Bacopa, also called water hyssop, has thick, succulent leaves that grow from trailing stems and small flowers that can bloom year-round in some areas. It grows as a ground cover and in hanging baskets. Knowledge of the growing environment for this plant will help you produce a healthy bacopa.
Bacopa is native to Florida, Hawaii and other parts of the United States that provide hot and moist conditions. The plant is only hardy down to USDA zone 9, which means you must grow it as an annual where the temperature drops below 30 degrees Fahrenheit. In zones 9 and above, the plant will grow as a perennial, blooming all year.
Site Selection & Planting
Bacopa prefers a site with full sun and moist soil. This plant likes boggy sands and clays and will survive immersed in water. It even will survive brackish water. Too much shade, however, will create a loose appearance for the plant. Plant multiple bacopa plants at least 6 inches apart for the best results.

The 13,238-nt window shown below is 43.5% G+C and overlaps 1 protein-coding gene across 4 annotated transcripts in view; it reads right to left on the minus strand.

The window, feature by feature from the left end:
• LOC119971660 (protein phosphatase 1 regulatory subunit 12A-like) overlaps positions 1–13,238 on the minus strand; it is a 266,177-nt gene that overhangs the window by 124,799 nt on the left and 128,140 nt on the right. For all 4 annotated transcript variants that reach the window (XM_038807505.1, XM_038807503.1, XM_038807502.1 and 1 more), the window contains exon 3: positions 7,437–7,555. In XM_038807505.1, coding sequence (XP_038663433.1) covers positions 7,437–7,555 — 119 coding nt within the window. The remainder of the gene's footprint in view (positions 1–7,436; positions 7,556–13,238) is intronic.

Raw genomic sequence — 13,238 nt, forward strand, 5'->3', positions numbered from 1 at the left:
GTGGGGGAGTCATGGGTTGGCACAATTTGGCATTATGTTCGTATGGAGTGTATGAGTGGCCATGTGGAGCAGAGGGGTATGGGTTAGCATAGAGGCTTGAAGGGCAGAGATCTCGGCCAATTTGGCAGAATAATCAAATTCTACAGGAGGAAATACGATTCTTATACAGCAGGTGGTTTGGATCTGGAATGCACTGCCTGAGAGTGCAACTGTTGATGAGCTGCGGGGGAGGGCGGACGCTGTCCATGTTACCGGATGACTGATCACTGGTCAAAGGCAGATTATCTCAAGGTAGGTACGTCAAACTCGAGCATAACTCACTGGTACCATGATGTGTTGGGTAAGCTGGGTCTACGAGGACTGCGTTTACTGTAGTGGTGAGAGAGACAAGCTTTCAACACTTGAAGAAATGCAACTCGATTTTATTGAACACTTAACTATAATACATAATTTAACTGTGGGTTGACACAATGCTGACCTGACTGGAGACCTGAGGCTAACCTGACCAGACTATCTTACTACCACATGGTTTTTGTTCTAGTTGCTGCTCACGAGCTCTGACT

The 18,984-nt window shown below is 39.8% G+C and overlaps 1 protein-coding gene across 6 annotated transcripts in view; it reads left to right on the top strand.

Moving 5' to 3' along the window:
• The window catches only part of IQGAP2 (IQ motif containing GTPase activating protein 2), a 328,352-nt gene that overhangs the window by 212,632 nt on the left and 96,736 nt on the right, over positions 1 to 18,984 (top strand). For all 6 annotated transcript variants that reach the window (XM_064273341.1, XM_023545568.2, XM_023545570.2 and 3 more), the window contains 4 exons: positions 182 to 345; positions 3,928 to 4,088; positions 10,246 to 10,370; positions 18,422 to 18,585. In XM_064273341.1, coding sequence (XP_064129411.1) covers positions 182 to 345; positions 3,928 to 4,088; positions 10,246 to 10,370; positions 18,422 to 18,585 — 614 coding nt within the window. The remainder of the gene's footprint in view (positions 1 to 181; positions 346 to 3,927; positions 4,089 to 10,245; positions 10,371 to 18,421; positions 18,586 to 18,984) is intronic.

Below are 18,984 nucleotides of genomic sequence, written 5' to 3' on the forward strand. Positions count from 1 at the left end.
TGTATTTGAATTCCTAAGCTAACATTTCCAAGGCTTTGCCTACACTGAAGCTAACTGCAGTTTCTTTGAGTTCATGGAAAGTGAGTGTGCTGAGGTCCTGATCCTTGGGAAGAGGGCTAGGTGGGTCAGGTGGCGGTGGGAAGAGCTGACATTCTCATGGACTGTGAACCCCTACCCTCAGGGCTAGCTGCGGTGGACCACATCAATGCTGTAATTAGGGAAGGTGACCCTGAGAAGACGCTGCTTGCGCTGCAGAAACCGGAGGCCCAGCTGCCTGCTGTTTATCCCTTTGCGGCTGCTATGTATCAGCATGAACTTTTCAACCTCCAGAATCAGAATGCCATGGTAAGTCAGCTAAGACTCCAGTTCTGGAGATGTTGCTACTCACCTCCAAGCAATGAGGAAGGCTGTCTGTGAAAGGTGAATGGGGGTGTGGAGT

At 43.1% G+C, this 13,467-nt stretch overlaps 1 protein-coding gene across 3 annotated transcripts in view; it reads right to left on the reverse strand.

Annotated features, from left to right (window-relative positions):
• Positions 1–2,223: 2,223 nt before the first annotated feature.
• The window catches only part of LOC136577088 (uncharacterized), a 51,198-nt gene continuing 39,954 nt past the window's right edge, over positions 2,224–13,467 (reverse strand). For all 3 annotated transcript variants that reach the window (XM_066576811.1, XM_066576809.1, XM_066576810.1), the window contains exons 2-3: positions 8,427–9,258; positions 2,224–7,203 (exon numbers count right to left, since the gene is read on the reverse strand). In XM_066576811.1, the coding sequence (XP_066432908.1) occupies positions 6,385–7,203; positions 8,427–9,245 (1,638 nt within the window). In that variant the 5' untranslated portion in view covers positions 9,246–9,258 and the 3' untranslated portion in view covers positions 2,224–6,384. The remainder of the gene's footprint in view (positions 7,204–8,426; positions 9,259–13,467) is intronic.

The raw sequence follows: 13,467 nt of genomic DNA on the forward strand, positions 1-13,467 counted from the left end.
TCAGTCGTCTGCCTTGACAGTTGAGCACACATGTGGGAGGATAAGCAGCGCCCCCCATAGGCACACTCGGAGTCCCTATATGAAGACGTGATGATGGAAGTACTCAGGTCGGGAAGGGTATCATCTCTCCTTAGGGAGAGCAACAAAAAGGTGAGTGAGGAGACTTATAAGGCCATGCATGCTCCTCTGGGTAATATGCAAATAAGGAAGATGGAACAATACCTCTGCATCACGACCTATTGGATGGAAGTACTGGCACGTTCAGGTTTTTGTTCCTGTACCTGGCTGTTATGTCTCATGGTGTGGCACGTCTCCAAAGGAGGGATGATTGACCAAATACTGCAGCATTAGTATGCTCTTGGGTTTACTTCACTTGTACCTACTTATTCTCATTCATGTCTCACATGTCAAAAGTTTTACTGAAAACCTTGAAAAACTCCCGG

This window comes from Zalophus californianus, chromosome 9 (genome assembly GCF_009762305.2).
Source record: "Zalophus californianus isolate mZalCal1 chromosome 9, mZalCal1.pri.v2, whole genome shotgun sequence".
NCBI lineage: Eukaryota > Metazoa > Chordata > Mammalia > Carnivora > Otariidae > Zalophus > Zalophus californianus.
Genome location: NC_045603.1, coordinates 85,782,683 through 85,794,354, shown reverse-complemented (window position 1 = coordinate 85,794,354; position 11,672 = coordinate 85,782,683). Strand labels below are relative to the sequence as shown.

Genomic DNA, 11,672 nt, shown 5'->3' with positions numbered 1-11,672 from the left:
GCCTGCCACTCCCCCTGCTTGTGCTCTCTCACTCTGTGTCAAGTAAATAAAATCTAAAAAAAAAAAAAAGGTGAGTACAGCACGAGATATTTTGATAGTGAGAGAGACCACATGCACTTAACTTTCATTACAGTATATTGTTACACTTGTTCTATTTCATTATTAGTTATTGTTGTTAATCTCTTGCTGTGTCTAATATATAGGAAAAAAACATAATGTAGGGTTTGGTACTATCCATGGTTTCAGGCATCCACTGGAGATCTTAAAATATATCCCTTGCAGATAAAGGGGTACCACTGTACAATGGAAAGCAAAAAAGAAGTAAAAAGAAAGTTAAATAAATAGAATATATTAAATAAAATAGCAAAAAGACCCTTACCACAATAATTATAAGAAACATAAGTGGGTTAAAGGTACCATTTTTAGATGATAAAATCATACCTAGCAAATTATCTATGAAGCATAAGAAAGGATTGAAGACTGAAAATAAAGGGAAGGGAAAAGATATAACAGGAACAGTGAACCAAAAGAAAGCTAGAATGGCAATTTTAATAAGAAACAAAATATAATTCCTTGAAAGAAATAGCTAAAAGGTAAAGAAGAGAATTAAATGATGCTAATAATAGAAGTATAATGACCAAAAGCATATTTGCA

Bacopa is not a drought-tolerant plant. It needs constant moisture, especially when establishing its roots. If you plant it in an aquarium, pond or other wet region, it does not need special attention. If you plant it in a drier area, however, keep it moist or even wet.
Bacopa can develop an iron deficiency easily. Symptoms of this appear through a whitening or yellowing of the leaves. For greener growth, apply iron chelate regularly in liquid or granular form. The plant will also do well with a yearly application of organic or slow-release fertilizer. Bacopa is not a heavy feeder, however, so only apply the fertilizer at half strength.